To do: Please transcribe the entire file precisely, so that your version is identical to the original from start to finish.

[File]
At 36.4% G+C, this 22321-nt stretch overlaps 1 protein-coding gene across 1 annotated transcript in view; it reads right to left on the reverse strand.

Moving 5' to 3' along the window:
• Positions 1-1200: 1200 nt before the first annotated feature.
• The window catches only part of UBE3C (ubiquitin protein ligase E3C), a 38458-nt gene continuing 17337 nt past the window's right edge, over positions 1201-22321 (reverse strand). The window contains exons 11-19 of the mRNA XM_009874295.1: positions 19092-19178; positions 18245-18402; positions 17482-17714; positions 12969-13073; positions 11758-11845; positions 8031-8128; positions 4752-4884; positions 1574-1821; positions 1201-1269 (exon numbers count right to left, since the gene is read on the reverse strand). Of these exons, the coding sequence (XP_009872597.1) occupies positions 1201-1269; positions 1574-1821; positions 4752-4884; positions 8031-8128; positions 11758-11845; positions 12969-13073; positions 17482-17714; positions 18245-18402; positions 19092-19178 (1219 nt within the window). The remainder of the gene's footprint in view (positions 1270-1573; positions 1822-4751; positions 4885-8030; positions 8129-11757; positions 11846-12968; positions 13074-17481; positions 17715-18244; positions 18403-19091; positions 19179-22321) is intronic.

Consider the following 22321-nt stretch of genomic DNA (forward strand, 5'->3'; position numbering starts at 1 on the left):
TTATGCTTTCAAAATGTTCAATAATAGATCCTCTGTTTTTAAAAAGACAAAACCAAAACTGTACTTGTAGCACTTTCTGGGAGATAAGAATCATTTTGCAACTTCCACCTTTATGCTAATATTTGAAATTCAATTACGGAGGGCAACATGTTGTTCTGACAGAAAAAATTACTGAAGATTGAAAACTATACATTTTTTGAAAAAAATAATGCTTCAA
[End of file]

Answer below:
At 36.4% G+C, this 22321-nt stretch overlaps 1 protein-coding gene across 1 annotated transcript in view; it reads right to left on the reverse strand.

Moving 5' to 3' along the window:
• Positions 1-1200: 1200 nt before the first annotated feature.
• The window catches only part of UBE3C (ubiquitin protein ligase E3C), a 38458-nt gene continuing 17337 nt past the window's right edge, over positions 1201-22321 (reverse strand). The window contains exons 11-19 of the mRNA XM_009874295.1: positions 19092-19178; positions 18245-18402; positions 17482-17714; positions 12969-13073; positions 11758-11845; positions 8031-8128; positions 4752-4884; positions 1574-1821; positions 1201-1269 (exon numbers count right to left, since the gene is read on the reverse strand). Of these exons, the coding sequence (XP_009872597.1) occupies positions 1201-1269; positions 1574-1821; positions 4752-4884; positions 8031-8128; positions 11758-11845; positions 12969-13073; positions 17482-17714; positions 18245-18402; positions 19092-19178 (1219 nt within the window). The remainder of the gene's footprint in view (positions 1270-1573; positions 1822-4751; positions 4885-8030; positions 8129-11757; positions 11846-12968; positions 13074-17481; positions 17715-18244; positions 18403-19091; positions 19179-22321) is intronic.

Consider the following 22321-nt stretch of genomic DNA (forward strand, 5'->3'; position numbering starts at 1 on the left):
TTATGCTTTCAAAATGTTCAATAATAGATCCTCTGTTTTTAAAAAGACAAAACCAAAACTGTACTTGTAGCACTTTCTGGGAGATAAGAATCATTTTGCAACTTCCACCTTTATGCTAATATTTGAAATTCAATTACGGAGGGCAACATGTTGTTCTGACAGAAAAAATTACTGAAGATTGAAAACTATACATTTTTTGAAAAAAATAATGCTTCAA